Wednesday, 29 August 2007
Niagara (1953) dir. Henry Hathaway
Starring: Marilyn Monroe, Joseph Cotton, Jean Peters
"A raging torrent of emotion that even nature can’t control!"
“Niagara” is a Hitchcock film that Hitchcock never made. Veteran studio director Henry Hathaway directs this suspense thriller about a woman who conspires to kill her husband and run away with her male companion. It features one of Marilyn Monroe’s most alluring performances, but it’s Niagara Falls that’s the star of the film – skillful use of on-location shooting to make the natural wonder a foreboding omnipresent shadow over the action.
A young newlywed couple, Ray and Polly Cutler (Max Showalter and Jean Peters) arrive in Niagara Falls for their honeymoon. Occupying one of the rooms is the sultry and sexy figure of Rose Loomis (Marilyn Monroe). She is the trophy wife to an elder man, George Loomis (Joseph Cotton). Right away there’s something teasing, naughty and shifty-eyed about Rose. When Polly catches Rose locking lips with another man near the Falls, she knows something is awry.
It turns out Rose is quietly plotting to leave George and run away with her handsome boy toy – Patrick (Richard Allen). George is targeted to be bumped off by Patrick in an elaborate murder scheme, but when the plan fails Patrick ends up the one murdered. George goes on the hunt for revenge against Rose. But when Polly gets in the way, suddenly she’s caught in the web of suspense and thrills, which culminates thrillingly at the edge of the Falls.
As effectively as Hitchcock used San Francisco in “Vertigo” or Mount Rushmore in “North By Northwest” Henry Hathaway does the same with Niagara Falls. In fact, Joseph Cotton, not so subtly tells us the metaphor of the Falls when Loomis warns Polly about love, “…it's calm and easy, and you throw in a log, it just floats around. Let it move a little further down and it gets going faster, hits some rocks, and... in a minute it's in the lower rapids, and... nothing in the world -- including God himself can keep it from going over the edge.” This is Loomis’ marriage in a nutshell.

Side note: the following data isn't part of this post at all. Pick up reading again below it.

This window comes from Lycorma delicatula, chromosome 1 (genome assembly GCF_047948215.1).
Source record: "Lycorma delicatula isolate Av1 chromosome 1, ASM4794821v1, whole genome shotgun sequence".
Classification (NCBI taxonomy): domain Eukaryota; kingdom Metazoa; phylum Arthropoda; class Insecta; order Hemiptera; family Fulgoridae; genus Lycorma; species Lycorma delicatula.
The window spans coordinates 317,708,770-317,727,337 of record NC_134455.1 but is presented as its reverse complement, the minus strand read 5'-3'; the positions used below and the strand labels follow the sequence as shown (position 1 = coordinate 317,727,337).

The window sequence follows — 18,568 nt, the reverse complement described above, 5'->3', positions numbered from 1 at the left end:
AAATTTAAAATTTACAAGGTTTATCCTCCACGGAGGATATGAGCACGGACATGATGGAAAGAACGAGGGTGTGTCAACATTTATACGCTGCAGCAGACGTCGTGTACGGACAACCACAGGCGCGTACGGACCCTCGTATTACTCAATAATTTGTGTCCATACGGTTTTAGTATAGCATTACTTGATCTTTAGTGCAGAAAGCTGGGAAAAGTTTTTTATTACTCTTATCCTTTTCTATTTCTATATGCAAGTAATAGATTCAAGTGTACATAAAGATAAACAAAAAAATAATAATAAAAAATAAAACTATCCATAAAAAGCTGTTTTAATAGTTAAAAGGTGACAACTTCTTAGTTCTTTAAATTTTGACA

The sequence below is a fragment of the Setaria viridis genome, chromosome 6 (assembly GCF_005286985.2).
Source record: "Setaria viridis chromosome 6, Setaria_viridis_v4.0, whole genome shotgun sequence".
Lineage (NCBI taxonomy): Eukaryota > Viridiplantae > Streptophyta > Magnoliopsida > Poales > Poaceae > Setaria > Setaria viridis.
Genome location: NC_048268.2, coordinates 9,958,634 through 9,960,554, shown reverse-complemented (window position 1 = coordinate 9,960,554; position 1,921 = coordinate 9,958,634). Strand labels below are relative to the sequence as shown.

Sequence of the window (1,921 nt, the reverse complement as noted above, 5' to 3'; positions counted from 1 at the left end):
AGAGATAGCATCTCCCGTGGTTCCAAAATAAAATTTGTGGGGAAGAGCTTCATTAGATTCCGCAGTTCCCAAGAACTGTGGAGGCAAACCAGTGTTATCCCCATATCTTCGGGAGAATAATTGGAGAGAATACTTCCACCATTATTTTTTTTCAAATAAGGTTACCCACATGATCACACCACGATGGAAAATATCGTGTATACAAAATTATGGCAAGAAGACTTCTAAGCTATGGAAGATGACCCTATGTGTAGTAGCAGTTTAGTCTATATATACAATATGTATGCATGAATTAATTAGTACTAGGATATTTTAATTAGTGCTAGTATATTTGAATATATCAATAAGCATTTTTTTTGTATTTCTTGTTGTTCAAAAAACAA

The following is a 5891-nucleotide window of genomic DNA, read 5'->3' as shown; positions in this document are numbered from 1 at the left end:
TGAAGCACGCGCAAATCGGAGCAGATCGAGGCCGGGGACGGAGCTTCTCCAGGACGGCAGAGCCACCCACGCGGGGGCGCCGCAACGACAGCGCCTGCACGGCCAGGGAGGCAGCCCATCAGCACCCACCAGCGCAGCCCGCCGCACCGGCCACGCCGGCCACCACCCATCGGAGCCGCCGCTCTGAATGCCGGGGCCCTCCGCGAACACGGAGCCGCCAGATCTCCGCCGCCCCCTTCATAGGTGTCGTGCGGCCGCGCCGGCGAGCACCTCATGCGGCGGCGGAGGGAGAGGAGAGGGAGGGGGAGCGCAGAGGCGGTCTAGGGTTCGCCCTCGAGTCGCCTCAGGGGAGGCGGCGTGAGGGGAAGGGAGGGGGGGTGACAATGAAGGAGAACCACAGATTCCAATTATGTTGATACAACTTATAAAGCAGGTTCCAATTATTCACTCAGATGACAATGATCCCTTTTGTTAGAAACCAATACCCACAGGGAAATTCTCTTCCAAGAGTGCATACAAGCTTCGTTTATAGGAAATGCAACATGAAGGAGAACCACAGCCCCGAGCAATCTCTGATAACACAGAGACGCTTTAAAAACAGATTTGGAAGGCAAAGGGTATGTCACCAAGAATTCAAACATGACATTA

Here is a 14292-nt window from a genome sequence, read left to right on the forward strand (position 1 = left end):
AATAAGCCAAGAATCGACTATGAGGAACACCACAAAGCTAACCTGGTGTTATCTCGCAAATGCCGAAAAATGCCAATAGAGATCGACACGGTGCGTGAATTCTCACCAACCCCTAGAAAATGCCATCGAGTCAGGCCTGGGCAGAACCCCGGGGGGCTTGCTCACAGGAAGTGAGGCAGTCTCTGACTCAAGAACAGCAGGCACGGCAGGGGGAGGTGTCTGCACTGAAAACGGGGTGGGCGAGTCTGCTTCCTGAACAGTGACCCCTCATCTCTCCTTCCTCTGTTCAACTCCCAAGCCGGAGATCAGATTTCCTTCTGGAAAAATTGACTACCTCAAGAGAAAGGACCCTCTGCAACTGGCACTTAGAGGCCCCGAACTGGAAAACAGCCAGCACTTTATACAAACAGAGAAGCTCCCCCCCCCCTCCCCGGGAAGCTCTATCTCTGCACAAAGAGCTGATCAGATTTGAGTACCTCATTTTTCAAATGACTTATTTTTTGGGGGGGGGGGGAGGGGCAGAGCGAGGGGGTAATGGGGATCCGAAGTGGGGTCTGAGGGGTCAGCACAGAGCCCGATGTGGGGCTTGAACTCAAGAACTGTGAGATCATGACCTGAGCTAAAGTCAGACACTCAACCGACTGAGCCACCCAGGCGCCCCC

Hathaway shoots the Falls with stunning visual beauty. His frames highlight its powerful force as well as its graceful natural elegance. The murder at the bell tower provides a wonderful cinematic shot showing a murder from high in the ceiling looking down at the shadowy action overhead with the bells perfectly framed in the foreground. The final moments down the river approaching the edge is a terrific action sequence – especially for 1953. Hathaway uses complex gimble effects to rock the boat and he dumps more than enough water in Cotton and Peters’ faces to make it believable.
Marilyn Monroe is a perfect Hitchcockian blonde cocktease. She is ravishing, especially in her opening shot, naked underneath the covers in bed. We see her coming in and out of the shower on a number of occasions, and her famous pink dress rivals any sexually enticing costume I’ve seen on film. It’s too bad Ms. Monroe never made a real Hitchcock film. She stayed mostly in her comedic comfort zone, but in “Niagara” she commands the screen like best-ever femme fatales.
Max Showalter as Ray Cutler is a weakpoint in the film. His gawky naivety is too childish and rudimentary to have even survived scrutiny in 1953. His one-note and ‘clown like’ facial expressions are fit for television, not the big screen.
Henry Hathway wasn’t a studio hack, and though he never did get the recognition of an Alfred Hitchcock, he did create some indelible noir classics including, “The Dark Corner”, “Kiss of Death”, “Call Northside 777” and, of course, “Niagara”. Enjoy.
Buy it here: Niagara